updated 7/15/2008 7:49:50 AM ET 2008-07-15T11:49:50

A janitor whom a university official had accused of racial harassment for reading a historical book about the Ku Klux Klan on his break has gotten an apology — months later — from the school.

Charles Bantz, chancellor at Indiana University-Purdue University Indianapolis, apologized to Keith John Sampson in a letter dated Friday, saying the school is committed to free expression.

"I can candidly say that we regret this situation took place," Bantz wrote.

Sampson's troubles began last year when a co-worker complained after seeing him reading a book titled "Notre Dame vs. the Klan: How the Fighting Irish Defeated the Ku Klux Klan."

The book's cover features white-robed Klansmen and burning crosses against a backdrop of Notre Dame's campus. It recounts a 1924 riot between Notre Dame students and the Klan in which the students from the Catholic university prevailed.

A historical account
Sampson, a 58-year-old white janitor and student majoring in communication studies, said he tried to explain that the book was a historical account.

"I have an interest in American history," Sampson said. "I was trying to educate myself."

But Sampson says his union official likened the book to bringing pornography to work, and the school's affirmative action officer in November told Sampson his conduct constituted racial harassment.

"You used extremely poor judgment by insisting on openly reading the book related to a historically and racially abhorrent subject in the presence of your black co-workers," Lillian Charleston wrote in a letter to Sampson.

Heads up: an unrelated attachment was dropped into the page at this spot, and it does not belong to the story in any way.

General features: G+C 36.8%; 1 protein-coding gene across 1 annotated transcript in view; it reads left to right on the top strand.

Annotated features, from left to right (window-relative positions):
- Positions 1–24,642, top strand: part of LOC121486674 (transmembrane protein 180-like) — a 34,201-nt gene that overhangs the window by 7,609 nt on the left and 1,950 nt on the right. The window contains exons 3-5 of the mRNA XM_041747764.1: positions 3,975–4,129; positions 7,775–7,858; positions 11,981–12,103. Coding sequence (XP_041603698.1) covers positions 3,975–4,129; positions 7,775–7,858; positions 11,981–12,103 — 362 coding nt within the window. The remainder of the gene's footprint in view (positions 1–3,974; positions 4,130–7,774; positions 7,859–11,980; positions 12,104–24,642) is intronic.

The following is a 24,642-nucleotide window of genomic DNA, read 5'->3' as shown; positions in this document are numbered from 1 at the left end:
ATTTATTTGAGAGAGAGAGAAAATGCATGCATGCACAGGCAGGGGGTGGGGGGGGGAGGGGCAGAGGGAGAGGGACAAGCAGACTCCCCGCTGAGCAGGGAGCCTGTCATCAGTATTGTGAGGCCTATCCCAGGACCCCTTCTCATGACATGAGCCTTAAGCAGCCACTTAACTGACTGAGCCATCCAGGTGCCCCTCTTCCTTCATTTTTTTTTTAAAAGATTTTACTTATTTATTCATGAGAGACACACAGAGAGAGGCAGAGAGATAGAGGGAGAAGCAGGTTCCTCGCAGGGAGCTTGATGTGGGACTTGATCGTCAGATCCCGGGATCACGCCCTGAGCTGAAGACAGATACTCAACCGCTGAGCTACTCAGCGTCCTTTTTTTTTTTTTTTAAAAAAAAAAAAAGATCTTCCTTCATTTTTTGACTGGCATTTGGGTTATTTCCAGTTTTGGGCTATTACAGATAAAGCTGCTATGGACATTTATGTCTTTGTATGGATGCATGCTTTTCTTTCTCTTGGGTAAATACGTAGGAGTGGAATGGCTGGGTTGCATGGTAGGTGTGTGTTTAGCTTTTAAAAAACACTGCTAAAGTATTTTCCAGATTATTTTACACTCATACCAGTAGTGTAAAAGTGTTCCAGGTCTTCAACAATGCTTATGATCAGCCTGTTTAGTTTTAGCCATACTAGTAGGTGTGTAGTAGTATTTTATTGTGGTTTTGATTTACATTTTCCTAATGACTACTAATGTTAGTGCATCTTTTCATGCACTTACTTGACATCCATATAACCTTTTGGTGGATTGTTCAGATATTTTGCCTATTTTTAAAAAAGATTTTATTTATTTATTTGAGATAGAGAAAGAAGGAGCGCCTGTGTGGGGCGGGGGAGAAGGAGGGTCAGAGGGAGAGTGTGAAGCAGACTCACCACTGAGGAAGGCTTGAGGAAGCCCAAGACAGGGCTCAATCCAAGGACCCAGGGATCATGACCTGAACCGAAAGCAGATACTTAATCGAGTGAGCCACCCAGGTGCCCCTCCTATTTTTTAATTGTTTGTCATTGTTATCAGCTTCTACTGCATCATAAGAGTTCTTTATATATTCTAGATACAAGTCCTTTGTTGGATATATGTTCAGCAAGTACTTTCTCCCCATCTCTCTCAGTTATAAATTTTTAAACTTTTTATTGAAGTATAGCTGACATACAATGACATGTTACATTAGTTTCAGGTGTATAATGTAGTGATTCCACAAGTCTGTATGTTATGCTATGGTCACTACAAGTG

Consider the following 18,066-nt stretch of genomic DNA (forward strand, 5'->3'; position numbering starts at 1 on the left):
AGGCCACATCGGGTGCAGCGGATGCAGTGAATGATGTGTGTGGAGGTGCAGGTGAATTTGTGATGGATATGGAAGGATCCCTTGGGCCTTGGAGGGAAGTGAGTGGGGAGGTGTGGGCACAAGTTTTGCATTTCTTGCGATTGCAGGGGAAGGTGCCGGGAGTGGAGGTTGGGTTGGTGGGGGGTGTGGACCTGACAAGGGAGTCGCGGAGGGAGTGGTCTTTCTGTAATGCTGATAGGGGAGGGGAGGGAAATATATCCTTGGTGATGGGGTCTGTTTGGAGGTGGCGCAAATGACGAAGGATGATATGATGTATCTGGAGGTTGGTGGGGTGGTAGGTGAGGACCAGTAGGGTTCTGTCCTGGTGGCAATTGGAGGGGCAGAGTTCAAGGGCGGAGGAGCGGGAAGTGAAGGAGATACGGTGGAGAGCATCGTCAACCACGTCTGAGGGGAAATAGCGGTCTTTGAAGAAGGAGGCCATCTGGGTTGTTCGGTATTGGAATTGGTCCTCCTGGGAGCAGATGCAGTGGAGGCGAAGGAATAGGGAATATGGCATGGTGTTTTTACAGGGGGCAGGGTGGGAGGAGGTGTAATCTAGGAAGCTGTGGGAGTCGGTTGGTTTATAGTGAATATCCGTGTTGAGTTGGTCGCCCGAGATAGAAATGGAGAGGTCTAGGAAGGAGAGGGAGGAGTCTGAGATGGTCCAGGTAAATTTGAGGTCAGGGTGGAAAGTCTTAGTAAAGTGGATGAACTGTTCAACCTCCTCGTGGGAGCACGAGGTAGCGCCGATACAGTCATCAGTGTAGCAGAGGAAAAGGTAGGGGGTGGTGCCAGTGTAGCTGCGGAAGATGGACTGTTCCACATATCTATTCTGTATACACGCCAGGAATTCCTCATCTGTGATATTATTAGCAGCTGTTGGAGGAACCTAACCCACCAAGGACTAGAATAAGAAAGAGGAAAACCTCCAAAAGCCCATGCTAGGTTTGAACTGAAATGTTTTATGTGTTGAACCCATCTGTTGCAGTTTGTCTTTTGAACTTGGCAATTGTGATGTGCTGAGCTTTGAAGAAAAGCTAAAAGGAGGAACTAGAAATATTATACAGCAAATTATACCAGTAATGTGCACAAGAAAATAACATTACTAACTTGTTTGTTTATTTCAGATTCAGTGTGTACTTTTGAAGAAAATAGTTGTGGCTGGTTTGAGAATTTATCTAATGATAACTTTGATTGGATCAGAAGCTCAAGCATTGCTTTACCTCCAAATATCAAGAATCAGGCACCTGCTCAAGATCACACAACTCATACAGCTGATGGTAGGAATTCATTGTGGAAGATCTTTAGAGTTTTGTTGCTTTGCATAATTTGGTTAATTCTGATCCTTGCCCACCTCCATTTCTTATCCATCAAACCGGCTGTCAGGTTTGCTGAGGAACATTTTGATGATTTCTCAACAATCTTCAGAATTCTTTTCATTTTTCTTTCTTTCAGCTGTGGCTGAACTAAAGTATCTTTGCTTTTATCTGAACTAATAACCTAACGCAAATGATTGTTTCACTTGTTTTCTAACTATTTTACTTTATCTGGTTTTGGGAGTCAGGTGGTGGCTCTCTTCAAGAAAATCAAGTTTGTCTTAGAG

Civil liberties groups and bloggers who took up his cause said Sampson had been wrongly cited for reading a book that is carried by the school's library.

"I am sure you see the absurdity of a university threatening an employee with discipline for reading a scholarly work that deals with the efforts of Notre Dame students in the 1920s to fight the KKK," American Civil Liberties Union of Indiana attorney Ken Falk said in a letter to a university lawyer.

The university in February informed Sampson no disciplinary action would be taken because the affirmative action office was unable to determine whether his conduct was intended to disrupt the work environment.

"My prior letter was not meant to imply that it is impermissible for you or to limit your ability to read scholarly books or other such literature during break times," wrote Charleston, who has since retired, in a second letter. "There is no university policy that prohibits reading such materials on break time."

Not good enough
The Foundation for Individual Rights in Education, a group that has fought for student rights around the country, said the second letter wasn't good enough.

"By first finding Sampson guilty of racial harassment simply for reading a book in the break room, then refusing to admit the gross impropriety of such a finding, IUPUI makes a mockery of its legal and moral obligations as a public institution of higher learning," wrote Adam Kissel, director of the group's Individual Rights Defense Program.

The university responded with an April letter to the Foundation for Individual Rights in Education and the ACLU, in which Chancellor Bantz said that he regretted what had happened and that the letters written to Sampson were not in his personnel file.

But Bantz didn't apologize to Sampson until last week, after a column in The Wall Street Journal sparked renewed criticism. Bantz also wrote to the others involved in the incident, including the co-worker who filed the complaint, said university spokesman Rich Schneider.

"The sentiment the chancellor was expressing in all of the letters was that this whole matter could have and should have been handled differently," he said.

Sampson, who still works for the school, said that he accepts the university's apology but that he was hurt by the allegations and has not enjoyed being in the spotlight.

"It's really frustrating for me because I am not the kind of person that they were painting me as," he said.

Copyright 2008 The Associated Press. All rights reserved. This material may not be published, broadcast, rewritten or redistributed.

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